Our ability to remember past events develops rapidly in the first couple of years of life, but it's not clear exactly how this happens. Researchers at the UC Davis Center for Mind and Brain have now been able to carry out functional MRI brain scans of sleeping toddlers, and show for the first time how specific brain regions are activated during memory recall in two-year-olds. (2018-06-04)

Raising the minimum wage would reduce child neglect cases
Raising the minimum wage by $1 per hour would result in a substantial decrease in the number of reported cases of child neglect, according to a new study co-authored by an Indiana University researcher. (2017-08-16)

Mobile technology and child and adolescent development
A new special section of Child Development shows how particularly diverse the use of mobile technology is among children and adolescents, and points to great complexity in the effects of that usage. (2017-05-30)

Training for parents referred to CPS improves toddler's physiological regulation
A parental training program for families referred to Child Protective Services improved toddlers' unconscious reactions to mildly stressful situations, as well as improving parents' behavior, according to a new study by researchers at UC Davis and the University of Washington. (2018-08-28)

How does playing with other children affect toddlers' language learning?
Toddlers are surprisingly good at processing the speech of other young children, according to a new study. And toddlers who have more exposure to other children, such as those in daycare, may be particularly good at certain word learning skills. (2019-07-10)

Anti-fat attitudes shaped early in life
New findings from New Zealand's University of Otago suggest older toddlers--those aged around 32 months old--are picking up on the anti-fat attitudes of their mothers. The study, involving researchers from New Zealand, Australia, and the US, comes on the back of studies showing that obesity prejudice and discrimination are on the rise. (2015-11-23)

Research finds naps plus sleep may enhance emotional memory in early childhood
For children in this study, the authors write that 'individually, the nap and overnight sleep bouts were not sufficient to induce changes in memory. A significant benefit of napping was observed only when changes across the entire 24-hour period were considered. This supports an interplay between the nap and subsequent overnight sleep in the consolidation of memories in young children.' (2018-08-22)

What happens when your picky eater becomes a teenager?
Toddlers who are picky about their food are not deficient in essential nutrients compared to their peers when they are teenagers. (2019-05-14)

Reading with toddlers reduces harsh parenting, enhances child behavior
People who regularly read with their toddlers are less likely to engage in harsh parenting and the children are less likely to be hyperactive or disruptive, a Rutgers-led study finds. (2019-05-23)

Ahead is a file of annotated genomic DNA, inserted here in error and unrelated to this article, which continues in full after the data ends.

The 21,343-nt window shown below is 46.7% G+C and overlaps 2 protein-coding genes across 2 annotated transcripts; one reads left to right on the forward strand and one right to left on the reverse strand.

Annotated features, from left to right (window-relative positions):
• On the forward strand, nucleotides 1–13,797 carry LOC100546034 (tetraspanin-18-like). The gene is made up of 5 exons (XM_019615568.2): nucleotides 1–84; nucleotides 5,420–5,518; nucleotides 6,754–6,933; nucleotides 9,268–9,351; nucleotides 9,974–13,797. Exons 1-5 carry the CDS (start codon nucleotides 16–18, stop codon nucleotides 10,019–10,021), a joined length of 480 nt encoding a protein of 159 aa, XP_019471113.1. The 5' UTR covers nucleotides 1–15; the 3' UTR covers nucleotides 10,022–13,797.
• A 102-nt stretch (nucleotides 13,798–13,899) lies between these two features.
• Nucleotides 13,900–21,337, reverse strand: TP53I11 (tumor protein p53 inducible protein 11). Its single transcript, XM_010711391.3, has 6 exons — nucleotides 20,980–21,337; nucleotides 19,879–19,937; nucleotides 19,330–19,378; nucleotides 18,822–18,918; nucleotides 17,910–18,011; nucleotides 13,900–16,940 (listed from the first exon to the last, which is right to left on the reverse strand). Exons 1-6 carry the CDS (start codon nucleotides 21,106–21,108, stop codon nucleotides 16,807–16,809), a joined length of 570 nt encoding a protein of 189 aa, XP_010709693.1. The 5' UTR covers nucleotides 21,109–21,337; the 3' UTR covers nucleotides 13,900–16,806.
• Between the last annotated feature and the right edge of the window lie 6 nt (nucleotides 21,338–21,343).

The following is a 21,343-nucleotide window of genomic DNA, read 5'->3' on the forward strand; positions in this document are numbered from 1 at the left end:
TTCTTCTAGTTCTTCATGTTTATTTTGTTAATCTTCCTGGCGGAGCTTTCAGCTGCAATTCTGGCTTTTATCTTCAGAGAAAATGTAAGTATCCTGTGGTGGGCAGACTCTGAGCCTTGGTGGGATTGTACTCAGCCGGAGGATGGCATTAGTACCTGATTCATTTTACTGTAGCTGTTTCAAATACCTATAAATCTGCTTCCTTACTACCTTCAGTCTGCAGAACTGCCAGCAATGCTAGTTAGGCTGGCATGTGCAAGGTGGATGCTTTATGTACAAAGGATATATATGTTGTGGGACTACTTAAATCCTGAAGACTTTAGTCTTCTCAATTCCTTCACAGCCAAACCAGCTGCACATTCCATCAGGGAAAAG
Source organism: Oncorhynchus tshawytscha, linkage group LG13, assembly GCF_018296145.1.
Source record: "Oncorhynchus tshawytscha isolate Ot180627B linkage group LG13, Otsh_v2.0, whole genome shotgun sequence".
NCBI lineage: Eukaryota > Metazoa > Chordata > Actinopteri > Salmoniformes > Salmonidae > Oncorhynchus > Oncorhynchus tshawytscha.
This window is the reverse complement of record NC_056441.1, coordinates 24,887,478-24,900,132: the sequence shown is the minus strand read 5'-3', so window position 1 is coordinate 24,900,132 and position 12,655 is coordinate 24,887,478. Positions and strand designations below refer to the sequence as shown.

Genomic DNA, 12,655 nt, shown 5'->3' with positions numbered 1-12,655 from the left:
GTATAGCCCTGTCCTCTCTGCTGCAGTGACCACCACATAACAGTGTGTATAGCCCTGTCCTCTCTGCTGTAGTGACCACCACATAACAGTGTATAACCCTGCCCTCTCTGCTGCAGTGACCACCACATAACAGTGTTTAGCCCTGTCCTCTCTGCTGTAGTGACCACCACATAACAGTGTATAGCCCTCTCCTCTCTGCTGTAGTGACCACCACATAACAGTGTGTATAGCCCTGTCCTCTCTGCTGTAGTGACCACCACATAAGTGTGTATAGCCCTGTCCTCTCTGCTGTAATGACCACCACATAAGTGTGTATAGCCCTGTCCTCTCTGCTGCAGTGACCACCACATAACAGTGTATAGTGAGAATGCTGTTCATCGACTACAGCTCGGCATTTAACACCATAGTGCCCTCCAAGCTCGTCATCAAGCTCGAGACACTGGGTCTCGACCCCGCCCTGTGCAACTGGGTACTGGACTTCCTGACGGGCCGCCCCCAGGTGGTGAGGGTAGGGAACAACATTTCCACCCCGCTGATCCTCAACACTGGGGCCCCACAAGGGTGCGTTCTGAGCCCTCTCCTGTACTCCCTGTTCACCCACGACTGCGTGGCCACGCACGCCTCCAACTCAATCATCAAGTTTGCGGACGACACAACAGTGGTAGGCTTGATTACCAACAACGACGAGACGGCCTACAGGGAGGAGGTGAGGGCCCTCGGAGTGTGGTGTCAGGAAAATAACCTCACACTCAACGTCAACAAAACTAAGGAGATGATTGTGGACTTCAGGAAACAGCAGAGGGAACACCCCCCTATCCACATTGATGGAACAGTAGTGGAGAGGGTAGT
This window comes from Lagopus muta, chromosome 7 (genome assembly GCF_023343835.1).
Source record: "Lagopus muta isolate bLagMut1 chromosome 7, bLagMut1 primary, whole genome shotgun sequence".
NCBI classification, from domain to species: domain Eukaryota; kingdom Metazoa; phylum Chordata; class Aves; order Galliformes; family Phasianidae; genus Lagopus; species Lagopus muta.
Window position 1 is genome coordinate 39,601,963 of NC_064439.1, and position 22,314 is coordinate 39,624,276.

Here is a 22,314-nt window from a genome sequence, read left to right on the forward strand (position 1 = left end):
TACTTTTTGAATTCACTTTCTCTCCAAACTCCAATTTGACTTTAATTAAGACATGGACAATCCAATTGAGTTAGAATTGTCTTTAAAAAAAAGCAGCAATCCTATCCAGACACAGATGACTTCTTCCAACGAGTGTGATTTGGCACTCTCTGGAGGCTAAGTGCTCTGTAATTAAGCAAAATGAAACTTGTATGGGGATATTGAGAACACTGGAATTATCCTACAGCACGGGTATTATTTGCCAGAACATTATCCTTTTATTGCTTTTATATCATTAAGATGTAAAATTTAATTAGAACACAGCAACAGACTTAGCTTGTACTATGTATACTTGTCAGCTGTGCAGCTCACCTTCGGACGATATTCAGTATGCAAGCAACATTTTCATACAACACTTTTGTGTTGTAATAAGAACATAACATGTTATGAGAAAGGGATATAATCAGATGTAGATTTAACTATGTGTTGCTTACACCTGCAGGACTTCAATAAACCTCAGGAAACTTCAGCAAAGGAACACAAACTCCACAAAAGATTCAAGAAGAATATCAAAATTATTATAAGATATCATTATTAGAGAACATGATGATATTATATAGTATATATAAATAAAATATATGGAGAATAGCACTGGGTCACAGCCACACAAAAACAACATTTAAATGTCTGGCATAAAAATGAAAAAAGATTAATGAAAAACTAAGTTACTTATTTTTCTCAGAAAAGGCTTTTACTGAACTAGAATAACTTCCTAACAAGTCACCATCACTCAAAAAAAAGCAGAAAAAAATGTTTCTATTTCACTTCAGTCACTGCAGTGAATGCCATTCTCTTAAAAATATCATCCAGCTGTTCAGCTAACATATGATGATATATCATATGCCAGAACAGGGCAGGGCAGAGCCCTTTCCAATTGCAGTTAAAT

Toddlers prefer winners -- but avoid those who win by force
Toddlers aged just 1 1/2 years prefer individuals whom other people yield to. It appears to be deeply rooted in human nature to seek out those with the highest social status. This motive might have evolved because being close to high-ranking individuals has given people access to resources, territory and mates. (2018-09-07)

Food fight: Children's temperaments help predict dinnertime struggles
Most toddlers go through bouts of picky eating, but infants with more inhibited personalities are more likely to turn up their nose at new foods, according to researchers. (2017-08-02)

Conversing helps language development more than reading alone
UCLA study shows adult-child conversations have a more significant impact on language development than exposing children to language through monologic reading alone. (2009-06-29)

New study finds harmful pesticides lurking in NYS homes
Despite the existence of chemical-free methods to eradicate pests, Americans use more than a billion pounds of pesticides per year. These chemicals are mostly out of sight and out of mind to unsuspecting homeowners, who are typically unaware of how to prevent potential harm - something new Cornell University research is addressing. (2018-10-23)

New study explores the relationship between preterm birth and autism spectrum disorder
Recent studies have suggested that autism spectrum disorder (ASD) may be more prevalent among children born very prematurely. The early symptoms of ASD are also associated with other conditions related to preterm births, such as cerebral palsy, which can make it difficult to correctly screen children for ASD. Researchers have begun to explore the relationship between preterm birth, cognitive and developmental impairments, and ASD. Two articles soon to be published in the Journal of Pediatrics explore this possible correlation. (2009-01-29)

Queen's researchers shed light on how children learn to speak
Researchers have discovered that children under the age of two control speech using a different strategy than previously thought. (2012-01-09)